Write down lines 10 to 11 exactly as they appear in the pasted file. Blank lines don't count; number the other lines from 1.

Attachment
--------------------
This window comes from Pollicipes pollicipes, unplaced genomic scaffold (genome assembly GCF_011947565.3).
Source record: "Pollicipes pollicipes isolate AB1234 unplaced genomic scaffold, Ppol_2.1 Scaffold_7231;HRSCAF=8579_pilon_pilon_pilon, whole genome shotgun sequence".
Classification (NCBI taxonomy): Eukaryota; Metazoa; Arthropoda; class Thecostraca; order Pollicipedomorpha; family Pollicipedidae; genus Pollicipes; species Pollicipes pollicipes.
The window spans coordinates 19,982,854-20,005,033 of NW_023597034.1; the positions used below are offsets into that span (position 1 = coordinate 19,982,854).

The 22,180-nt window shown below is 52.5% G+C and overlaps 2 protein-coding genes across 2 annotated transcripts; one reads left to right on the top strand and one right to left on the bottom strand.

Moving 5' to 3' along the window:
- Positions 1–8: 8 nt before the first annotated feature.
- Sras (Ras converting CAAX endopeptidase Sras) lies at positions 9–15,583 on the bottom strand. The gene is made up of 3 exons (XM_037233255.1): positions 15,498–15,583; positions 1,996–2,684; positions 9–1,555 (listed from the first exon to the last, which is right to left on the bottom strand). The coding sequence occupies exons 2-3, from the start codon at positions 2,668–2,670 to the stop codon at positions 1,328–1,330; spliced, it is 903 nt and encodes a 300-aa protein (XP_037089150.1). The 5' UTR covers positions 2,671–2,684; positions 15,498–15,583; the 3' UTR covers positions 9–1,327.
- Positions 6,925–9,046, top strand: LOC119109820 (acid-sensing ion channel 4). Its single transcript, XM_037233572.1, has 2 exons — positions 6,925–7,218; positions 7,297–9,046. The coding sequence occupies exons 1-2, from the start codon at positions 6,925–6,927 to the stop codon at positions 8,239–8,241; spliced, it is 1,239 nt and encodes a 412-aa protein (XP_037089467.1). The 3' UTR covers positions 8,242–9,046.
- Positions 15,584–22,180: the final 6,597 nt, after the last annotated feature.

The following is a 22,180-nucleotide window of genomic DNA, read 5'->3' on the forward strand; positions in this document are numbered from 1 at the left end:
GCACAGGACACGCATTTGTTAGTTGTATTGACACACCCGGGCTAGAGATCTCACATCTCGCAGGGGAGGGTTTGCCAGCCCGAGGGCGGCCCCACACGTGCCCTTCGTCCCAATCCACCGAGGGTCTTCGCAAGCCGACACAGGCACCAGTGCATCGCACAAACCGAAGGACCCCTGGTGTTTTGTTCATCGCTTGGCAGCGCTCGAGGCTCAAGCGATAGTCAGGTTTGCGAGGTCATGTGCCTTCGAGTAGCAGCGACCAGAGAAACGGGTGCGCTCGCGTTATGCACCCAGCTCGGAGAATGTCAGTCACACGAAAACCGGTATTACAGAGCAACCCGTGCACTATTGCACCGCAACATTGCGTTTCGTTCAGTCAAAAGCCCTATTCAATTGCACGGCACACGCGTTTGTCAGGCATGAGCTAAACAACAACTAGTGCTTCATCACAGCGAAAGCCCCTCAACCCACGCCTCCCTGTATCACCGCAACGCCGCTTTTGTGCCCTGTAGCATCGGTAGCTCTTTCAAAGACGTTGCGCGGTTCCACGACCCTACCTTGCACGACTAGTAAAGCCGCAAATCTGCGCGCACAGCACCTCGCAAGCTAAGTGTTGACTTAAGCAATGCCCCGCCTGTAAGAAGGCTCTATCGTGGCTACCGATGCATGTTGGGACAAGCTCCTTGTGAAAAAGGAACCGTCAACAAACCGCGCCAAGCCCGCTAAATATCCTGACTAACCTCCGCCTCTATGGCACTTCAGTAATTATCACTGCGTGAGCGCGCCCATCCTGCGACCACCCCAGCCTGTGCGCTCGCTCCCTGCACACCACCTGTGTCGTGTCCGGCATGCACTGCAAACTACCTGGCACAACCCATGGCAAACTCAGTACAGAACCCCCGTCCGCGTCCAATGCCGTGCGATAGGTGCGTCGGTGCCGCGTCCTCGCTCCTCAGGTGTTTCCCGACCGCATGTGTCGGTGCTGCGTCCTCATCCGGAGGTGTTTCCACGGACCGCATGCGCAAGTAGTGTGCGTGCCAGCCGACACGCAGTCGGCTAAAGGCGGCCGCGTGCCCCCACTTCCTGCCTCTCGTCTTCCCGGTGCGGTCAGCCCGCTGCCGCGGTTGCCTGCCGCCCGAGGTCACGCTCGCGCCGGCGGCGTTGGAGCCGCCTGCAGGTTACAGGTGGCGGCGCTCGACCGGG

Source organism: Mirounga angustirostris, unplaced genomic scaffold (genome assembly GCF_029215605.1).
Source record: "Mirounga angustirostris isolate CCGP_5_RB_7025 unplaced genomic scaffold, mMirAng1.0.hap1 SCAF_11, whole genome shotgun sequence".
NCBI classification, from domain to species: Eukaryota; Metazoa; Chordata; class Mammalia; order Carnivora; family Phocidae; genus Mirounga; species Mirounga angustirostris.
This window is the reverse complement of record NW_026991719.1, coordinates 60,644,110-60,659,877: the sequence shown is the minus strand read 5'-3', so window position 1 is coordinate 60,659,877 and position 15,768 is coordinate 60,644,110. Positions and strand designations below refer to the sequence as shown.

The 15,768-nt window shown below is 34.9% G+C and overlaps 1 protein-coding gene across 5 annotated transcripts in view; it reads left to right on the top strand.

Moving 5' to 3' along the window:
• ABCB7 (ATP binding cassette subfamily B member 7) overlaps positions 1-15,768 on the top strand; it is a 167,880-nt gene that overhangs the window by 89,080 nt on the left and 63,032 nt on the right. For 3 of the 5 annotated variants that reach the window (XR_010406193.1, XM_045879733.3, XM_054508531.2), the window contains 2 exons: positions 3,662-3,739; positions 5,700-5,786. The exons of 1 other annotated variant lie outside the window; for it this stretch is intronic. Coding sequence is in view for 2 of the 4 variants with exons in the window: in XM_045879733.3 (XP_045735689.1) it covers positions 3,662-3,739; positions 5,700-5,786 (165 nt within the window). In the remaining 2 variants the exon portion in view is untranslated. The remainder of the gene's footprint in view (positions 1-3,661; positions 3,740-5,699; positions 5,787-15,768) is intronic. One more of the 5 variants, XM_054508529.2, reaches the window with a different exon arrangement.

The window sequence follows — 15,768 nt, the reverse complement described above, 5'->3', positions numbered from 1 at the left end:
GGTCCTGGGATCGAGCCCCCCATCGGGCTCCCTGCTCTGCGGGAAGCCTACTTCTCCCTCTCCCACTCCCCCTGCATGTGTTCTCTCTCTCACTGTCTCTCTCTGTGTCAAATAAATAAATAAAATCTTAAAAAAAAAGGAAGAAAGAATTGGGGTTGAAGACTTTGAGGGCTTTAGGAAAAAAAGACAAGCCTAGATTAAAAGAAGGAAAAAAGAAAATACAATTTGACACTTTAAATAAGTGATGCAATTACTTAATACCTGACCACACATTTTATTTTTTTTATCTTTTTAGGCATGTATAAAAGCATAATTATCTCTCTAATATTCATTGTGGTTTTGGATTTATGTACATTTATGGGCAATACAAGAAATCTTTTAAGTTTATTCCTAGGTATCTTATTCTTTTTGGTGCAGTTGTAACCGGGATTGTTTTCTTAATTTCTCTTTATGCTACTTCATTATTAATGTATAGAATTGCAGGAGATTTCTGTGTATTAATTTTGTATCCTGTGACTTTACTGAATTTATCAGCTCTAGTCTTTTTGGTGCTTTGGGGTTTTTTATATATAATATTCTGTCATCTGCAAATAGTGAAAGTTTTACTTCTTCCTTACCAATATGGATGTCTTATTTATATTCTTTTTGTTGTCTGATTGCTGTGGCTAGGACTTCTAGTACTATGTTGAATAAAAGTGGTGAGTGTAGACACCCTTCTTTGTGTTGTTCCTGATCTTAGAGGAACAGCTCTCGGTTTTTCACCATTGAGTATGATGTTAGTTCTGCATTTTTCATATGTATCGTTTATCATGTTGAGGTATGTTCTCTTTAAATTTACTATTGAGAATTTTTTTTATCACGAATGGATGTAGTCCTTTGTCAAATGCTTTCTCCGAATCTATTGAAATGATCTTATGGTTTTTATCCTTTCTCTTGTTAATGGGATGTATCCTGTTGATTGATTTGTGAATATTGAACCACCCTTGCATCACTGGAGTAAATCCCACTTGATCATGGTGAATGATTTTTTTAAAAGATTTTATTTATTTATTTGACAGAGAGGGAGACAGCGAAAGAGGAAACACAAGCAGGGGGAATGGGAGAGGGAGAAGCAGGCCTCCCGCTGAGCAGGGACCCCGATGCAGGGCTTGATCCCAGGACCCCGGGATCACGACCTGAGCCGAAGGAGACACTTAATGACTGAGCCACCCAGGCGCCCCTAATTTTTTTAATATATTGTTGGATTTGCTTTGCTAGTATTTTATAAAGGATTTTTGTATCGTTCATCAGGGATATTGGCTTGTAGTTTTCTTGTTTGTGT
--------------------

- Positions 15,584–22,180: the final 6,597 nt, after the last annotated feature.

The following is a 22,180-nucleotide window of genomic DNA, read 5'->3' on the forward strand; positions in this document are numbered from 1 at the left end: